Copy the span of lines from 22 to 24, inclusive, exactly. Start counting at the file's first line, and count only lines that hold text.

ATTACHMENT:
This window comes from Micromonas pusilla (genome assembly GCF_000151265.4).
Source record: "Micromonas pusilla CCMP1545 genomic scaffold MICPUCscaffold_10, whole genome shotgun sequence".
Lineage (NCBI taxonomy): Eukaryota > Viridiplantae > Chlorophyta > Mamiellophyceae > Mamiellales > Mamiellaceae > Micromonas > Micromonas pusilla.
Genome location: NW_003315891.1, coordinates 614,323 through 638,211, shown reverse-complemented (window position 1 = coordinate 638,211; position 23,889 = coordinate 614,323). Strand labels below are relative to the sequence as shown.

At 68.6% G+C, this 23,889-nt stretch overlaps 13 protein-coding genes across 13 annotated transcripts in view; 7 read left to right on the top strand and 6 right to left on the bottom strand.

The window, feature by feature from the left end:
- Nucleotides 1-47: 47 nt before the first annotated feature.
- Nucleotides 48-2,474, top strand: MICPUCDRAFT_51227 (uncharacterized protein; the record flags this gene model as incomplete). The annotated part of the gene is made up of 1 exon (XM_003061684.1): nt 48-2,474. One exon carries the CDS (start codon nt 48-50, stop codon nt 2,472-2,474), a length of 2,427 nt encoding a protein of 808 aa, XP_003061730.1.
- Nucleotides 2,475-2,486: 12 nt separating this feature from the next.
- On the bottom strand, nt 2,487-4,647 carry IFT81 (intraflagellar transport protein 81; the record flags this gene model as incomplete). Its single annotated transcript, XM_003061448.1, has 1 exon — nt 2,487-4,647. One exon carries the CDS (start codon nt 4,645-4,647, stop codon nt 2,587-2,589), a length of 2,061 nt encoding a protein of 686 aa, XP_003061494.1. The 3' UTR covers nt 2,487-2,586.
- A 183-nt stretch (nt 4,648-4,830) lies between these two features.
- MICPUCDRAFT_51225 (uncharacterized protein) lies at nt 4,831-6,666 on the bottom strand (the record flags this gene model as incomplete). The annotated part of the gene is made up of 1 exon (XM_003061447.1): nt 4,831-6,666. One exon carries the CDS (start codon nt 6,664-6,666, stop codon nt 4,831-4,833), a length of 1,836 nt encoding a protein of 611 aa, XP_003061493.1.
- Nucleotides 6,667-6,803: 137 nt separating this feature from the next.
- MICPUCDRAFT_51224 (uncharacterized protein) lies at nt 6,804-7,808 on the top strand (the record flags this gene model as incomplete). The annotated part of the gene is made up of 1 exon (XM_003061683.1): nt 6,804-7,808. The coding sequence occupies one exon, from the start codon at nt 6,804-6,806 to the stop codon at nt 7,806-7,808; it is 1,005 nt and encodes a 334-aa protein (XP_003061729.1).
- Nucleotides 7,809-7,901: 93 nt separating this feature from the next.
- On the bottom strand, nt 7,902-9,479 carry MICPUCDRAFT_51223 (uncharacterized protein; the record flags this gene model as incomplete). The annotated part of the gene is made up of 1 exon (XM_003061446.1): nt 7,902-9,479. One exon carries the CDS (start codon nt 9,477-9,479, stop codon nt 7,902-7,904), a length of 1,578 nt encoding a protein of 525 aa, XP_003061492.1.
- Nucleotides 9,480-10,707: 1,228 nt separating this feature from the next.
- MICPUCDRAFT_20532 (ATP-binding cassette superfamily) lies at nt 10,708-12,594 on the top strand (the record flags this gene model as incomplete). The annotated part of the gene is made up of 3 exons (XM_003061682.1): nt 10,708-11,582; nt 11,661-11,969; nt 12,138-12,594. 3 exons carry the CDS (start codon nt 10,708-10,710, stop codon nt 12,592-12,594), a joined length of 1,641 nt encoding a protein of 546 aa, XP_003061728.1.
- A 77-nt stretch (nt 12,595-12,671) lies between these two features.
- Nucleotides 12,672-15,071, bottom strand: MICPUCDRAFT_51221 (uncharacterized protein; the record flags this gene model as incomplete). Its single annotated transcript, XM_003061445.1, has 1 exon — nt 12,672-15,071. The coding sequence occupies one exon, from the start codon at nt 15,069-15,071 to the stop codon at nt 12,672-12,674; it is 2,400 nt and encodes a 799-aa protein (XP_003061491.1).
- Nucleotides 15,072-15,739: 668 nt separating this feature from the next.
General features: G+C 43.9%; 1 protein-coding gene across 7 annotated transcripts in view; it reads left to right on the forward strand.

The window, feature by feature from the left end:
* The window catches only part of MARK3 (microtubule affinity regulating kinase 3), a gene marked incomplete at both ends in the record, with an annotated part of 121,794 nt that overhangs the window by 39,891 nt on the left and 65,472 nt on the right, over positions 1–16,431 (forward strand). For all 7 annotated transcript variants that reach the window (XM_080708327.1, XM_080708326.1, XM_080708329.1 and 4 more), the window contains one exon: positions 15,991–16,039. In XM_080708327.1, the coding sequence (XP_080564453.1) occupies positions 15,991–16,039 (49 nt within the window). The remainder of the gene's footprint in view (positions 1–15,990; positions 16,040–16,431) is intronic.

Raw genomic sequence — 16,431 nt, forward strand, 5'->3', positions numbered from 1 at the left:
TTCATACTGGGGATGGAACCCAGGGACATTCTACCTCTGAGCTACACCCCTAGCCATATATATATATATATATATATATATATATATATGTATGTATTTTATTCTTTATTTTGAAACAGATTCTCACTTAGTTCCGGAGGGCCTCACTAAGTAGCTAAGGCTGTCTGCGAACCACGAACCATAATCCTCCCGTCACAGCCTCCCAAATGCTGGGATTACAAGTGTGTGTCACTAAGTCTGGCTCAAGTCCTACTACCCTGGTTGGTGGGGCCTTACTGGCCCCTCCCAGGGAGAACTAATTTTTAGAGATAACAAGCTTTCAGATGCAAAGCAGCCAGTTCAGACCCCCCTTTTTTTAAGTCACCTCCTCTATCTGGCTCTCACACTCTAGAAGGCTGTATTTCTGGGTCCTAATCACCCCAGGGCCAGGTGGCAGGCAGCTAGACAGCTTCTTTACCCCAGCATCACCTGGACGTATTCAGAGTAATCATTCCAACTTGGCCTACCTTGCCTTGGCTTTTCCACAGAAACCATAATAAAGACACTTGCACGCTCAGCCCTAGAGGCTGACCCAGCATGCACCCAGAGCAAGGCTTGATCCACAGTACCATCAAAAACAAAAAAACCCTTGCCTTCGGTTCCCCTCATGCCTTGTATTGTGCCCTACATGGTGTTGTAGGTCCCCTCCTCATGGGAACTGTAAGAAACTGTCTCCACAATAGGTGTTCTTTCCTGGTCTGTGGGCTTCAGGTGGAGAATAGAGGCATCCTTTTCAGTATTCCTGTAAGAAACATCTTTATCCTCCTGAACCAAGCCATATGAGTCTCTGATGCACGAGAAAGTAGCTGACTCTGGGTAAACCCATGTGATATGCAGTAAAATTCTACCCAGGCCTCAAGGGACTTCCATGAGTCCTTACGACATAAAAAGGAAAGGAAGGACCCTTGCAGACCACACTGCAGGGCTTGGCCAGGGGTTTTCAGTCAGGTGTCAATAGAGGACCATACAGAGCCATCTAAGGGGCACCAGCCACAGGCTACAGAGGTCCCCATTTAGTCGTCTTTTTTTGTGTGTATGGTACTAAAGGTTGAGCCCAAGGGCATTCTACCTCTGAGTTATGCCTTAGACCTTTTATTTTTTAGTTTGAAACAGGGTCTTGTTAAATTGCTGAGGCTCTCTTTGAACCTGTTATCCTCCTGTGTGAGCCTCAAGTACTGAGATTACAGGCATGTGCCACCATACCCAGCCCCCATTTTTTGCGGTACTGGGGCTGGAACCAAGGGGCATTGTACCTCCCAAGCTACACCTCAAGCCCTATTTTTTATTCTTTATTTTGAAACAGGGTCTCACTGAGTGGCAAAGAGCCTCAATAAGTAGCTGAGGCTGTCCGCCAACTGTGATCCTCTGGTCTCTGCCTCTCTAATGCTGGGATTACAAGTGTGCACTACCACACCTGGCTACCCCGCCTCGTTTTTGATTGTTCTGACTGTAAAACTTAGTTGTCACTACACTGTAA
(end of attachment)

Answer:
General features: G+C 43.9%; 1 protein-coding gene across 7 annotated transcripts in view; it reads left to right on the forward strand.

The window, feature by feature from the left end:
* The window catches only part of MARK3 (microtubule affinity regulating kinase 3), a gene marked incomplete at both ends in the record, with an annotated part of 121,794 nt that overhangs the window by 39,891 nt on the left and 65,472 nt on the right, over positions 1–16,431 (forward strand). For all 7 annotated transcript variants that reach the window (XM_080708327.1, XM_080708326.1, XM_080708329.1 and 4 more), the window contains one exon: positions 15,991–16,039. In XM_080708327.1, the coding sequence (XP_080564453.1) occupies positions 15,991–16,039 (49 nt within the window). The remainder of the gene's footprint in view (positions 1–15,990; positions 16,040–16,431) is intronic.